In*sin"u*a`tion(?), n. [L. insinuatio: cf. F. insinuation.]
1. The act or process of insinuating; a creeping, winding, or flowing in.
By a soft insinuation mix'dCrashaw.
With earth's large mass.
2. The act of gaining favor, affection, or influence, by gentle or artful means; -- formerly used in a good sense, as of friendly influence or interposition.
Sir H. Wotton.
I hope through the insinuation of Lord Scarborough to keep them here till further orders.Lady Cowper.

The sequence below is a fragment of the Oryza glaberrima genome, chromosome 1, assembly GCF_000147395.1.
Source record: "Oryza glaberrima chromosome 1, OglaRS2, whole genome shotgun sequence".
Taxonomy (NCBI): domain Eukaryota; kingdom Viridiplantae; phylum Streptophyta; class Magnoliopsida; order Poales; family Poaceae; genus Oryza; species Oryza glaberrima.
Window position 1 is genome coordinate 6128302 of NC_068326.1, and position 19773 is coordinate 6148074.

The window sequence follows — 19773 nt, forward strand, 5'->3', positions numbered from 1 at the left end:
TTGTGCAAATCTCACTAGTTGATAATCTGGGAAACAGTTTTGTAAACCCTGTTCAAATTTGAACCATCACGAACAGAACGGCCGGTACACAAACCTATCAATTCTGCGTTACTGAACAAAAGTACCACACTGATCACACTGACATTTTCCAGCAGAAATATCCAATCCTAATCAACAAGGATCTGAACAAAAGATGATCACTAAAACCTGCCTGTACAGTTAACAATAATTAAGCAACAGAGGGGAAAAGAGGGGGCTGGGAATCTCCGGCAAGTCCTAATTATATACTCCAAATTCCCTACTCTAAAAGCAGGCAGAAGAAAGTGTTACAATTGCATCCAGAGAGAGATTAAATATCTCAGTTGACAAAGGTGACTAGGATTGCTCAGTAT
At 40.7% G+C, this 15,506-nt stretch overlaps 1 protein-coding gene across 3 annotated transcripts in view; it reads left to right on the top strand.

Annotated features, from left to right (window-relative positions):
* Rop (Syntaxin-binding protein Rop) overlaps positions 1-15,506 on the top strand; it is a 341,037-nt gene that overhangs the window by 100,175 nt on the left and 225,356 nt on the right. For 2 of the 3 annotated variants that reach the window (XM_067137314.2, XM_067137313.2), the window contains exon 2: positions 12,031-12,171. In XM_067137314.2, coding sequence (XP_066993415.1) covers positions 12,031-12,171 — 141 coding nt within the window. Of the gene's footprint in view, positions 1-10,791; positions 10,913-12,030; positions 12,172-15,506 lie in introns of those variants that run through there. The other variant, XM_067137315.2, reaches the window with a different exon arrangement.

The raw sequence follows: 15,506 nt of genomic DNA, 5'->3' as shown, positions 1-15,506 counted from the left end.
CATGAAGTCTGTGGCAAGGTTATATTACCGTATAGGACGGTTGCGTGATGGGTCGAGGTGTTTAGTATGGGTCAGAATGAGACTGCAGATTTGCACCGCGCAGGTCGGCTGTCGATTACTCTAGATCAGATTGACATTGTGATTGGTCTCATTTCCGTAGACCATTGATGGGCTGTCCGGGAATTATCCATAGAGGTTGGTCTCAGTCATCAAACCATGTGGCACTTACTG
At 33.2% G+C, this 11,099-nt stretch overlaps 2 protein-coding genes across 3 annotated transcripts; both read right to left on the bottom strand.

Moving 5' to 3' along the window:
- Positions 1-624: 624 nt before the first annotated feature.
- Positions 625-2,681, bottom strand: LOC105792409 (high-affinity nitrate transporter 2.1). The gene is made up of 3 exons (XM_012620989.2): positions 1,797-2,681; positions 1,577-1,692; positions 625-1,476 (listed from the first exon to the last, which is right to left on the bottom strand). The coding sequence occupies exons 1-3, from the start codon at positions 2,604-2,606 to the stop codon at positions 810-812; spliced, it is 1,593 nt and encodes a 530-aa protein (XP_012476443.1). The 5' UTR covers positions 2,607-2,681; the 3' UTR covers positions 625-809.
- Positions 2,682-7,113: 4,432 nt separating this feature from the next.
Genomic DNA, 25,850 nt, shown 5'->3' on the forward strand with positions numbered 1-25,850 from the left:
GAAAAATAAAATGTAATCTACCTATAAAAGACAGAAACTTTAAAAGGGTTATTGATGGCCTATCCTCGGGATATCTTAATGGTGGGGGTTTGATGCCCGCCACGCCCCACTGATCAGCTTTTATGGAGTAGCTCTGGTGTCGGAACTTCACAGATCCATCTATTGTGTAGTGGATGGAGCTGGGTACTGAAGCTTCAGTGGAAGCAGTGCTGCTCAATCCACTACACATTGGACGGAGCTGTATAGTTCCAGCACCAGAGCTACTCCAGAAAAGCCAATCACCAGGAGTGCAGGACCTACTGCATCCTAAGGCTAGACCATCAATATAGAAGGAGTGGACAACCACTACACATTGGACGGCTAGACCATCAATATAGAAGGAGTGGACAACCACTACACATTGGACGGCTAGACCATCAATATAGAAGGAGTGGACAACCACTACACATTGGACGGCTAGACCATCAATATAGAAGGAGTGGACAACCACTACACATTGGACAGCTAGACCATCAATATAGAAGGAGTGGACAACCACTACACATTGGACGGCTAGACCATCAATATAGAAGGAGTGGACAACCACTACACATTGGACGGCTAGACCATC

3. The art or power of gaining good will by a prepossessing manner.
He bad a natural insinuation and address which made him acceptable in the best company.Clarendon.
4. That which is insinuated; a hint; a suggestion or intimation by distant allusion; as, slander may be conveyed by
I scorn your coarse insinuation.Cowper.
Syn. -- Hint; intimation; suggestion. See Innuendo.
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